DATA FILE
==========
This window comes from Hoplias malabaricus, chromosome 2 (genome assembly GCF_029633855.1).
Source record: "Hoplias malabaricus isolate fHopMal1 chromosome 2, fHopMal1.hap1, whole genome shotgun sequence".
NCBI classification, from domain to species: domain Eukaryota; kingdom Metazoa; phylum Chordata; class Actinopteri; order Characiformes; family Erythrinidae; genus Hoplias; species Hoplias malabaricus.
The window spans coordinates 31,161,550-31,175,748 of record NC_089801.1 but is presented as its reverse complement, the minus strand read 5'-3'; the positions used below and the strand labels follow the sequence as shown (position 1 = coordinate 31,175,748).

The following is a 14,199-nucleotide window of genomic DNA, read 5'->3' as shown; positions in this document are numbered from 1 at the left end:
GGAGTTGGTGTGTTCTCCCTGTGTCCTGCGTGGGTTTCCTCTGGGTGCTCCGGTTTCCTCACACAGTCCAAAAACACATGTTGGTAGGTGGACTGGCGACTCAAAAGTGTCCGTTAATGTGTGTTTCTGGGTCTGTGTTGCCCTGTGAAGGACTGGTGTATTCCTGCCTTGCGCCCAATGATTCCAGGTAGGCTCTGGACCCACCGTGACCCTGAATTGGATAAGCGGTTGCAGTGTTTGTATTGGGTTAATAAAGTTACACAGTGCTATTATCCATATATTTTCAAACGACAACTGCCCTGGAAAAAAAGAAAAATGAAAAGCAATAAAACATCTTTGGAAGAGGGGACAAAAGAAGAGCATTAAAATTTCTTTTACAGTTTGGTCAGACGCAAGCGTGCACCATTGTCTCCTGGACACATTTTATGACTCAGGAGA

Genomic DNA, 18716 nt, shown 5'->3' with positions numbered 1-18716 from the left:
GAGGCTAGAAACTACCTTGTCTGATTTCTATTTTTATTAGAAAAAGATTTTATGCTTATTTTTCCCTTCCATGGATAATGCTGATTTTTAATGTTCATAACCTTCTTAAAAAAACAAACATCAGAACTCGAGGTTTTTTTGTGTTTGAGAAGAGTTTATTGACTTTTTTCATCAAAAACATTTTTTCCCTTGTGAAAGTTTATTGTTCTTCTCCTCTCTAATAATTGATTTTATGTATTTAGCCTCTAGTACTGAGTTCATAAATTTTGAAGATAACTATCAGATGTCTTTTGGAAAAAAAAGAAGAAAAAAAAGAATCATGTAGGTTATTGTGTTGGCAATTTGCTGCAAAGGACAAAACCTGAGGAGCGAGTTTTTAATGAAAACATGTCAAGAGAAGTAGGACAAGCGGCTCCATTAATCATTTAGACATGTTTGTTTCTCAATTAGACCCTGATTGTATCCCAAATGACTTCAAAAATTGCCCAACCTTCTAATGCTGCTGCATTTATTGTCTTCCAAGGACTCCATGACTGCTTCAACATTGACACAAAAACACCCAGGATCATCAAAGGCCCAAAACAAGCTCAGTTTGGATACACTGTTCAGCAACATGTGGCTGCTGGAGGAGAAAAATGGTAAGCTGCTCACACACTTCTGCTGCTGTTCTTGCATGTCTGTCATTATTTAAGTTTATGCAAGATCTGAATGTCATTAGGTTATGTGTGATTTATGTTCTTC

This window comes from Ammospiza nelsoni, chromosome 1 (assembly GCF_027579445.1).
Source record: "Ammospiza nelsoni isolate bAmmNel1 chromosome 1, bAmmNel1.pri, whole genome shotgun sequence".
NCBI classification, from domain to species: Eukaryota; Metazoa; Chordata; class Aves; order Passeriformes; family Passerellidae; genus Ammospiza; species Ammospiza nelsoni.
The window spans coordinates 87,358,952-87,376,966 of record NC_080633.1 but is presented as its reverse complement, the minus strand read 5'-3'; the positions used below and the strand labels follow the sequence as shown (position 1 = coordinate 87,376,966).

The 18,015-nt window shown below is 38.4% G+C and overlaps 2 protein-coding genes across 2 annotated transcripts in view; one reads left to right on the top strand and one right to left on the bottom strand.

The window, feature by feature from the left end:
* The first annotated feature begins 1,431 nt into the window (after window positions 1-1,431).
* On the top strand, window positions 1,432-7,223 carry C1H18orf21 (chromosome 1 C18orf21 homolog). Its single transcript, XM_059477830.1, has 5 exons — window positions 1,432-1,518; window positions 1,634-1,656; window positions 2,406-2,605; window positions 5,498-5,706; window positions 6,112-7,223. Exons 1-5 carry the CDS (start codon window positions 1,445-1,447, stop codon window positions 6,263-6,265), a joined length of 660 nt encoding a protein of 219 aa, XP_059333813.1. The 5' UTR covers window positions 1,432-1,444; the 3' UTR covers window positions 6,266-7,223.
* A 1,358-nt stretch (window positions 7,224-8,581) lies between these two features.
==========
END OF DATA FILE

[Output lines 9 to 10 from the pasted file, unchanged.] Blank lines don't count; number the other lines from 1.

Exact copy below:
This window comes from Ammospiza nelsoni, chromosome 1 (assembly GCF_027579445.1).
Source record: "Ammospiza nelsoni isolate bAmmNel1 chromosome 1, bAmmNel1.pri, whole genome shotgun sequence".